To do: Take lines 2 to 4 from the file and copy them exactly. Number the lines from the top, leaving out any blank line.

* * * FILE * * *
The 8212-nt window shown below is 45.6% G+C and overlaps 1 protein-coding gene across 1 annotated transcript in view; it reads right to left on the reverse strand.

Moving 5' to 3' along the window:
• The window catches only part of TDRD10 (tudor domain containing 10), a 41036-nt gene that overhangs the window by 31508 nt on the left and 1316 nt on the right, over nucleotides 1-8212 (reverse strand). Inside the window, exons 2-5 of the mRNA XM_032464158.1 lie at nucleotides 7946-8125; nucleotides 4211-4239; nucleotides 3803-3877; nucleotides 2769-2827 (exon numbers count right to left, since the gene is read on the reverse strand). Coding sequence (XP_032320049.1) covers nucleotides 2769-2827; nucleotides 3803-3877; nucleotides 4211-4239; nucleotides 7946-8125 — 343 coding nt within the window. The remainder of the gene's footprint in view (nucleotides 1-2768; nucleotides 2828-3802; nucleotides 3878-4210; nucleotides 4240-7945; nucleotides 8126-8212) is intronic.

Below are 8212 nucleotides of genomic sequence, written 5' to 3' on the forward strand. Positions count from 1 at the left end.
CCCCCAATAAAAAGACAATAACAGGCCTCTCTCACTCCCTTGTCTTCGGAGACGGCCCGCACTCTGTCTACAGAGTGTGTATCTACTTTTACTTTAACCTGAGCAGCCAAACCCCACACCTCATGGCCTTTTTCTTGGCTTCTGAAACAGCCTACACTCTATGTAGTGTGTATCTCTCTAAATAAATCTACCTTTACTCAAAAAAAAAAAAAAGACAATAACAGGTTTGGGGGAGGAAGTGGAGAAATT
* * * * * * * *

Moving 5' to 3' along the window:
• The window catches only part of TDRD10 (tudor domain containing 10), a 41036-nt gene that overhangs the window by 31508 nt on the left and 1316 nt on the right, over nucleotides 1-8212 (reverse strand). Inside the window, exons 2-5 of the mRNA XM_032464158.1 lie at nucleotides 7946-8125; nucleotides 4211-4239; nucleotides 3803-3877; nucleotides 2769-2827 (exon numbers count right to left, since the gene is read on the reverse strand). Coding sequence (XP_032320049.1) covers nucleotides 2769-2827; nucleotides 3803-3877; nucleotides 4211-4239; nucleotides 7946-8125 — 343 coding nt within the window. The remainder of the gene's footprint in view (nucleotides 1-2768; nucleotides 2828-3802; nucleotides 3878-4210; nucleotides 4240-7945; nucleotides 8126-8212) is intronic.

Below are 8212 nucleotides of genomic sequence, written 5' to 3' on the forward strand. Positions count from 1 at the left end.